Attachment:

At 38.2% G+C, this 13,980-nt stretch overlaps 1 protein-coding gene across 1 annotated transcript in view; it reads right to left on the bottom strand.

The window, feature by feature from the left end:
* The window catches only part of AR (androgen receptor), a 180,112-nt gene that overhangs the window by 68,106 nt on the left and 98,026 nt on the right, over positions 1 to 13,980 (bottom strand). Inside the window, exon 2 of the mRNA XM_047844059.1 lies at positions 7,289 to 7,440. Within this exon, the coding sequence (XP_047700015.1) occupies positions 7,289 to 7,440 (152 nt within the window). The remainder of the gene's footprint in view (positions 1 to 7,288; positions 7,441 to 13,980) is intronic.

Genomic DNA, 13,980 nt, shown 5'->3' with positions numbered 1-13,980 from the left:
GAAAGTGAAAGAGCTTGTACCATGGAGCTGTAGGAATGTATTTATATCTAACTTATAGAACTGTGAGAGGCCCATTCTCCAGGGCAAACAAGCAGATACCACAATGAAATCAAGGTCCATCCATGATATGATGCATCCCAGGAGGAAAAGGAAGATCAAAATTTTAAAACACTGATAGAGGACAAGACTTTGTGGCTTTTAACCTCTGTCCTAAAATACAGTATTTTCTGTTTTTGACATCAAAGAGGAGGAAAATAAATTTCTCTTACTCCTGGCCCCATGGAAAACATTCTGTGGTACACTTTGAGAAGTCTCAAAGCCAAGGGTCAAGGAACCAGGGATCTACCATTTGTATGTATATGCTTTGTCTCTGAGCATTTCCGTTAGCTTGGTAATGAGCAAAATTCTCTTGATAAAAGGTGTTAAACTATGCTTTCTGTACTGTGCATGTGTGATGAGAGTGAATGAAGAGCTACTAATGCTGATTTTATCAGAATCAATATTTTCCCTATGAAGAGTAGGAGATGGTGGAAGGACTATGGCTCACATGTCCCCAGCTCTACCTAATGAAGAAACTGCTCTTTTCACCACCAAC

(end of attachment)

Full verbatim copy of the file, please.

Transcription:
At 38.2% G+C, this 13,980-nt stretch overlaps 1 protein-coding gene across 1 annotated transcript in view; it reads right to left on the bottom strand.

The window, feature by feature from the left end:
* The window catches only part of AR (androgen receptor), a 180,112-nt gene that overhangs the window by 68,106 nt on the left and 98,026 nt on the right, over positions 1 to 13,980 (bottom strand). Inside the window, exon 2 of the mRNA XM_047844059.1 lies at positions 7,289 to 7,440. Within this exon, the coding sequence (XP_047700015.1) occupies positions 7,289 to 7,440 (152 nt within the window). The remainder of the gene's footprint in view (positions 1 to 7,288; positions 7,441 to 13,980) is intronic.

Genomic DNA, 13,980 nt, shown 5'->3' with positions numbered 1-13,980 from the left:
GAAAGTGAAAGAGCTTGTACCATGGAGCTGTAGGAATGTATTTATATCTAACTTATAGAACTGTGAGAGGCCCATTCTCCAGGGCAAACAAGCAGATACCACAATGAAATCAAGGTCCATCCATGATATGATGCATCCCAGGAGGAAAAGGAAGATCAAAATTTTAAAACACTGATAGAGGACAAGACTTTGTGGCTTTTAACCTCTGTCCTAAAATACAGTATTTTCTGTTTTTGACATCAAAGAGGAGGAAAATAAATTTCTCTTACTCCTGGCCCCATGGAAAACATTCTGTGGTACACTTTGAGAAGTCTCAAAGCCAAGGGTCAAGGAACCAGGGATCTACCATTTGTATGTATATGCTTTGTCTCTGAGCATTTCCGTTAGCTTGGTAATGAGCAAAATTCTCTTGATAAAAGGTGTTAAACTATGCTTTCTGTACTGTGCATGTGTGATGAGAGTGAATGAAGAGCTACTAATGCTGATTTTATCAGAATCAATATTTTCCCTATGAAGAGTAGGAGATGGTGGAAGGACTATGGCTCACATGTCCCCAGCTCTACCTAATGAAGAAACTGCTCTTTTCACCACCAAC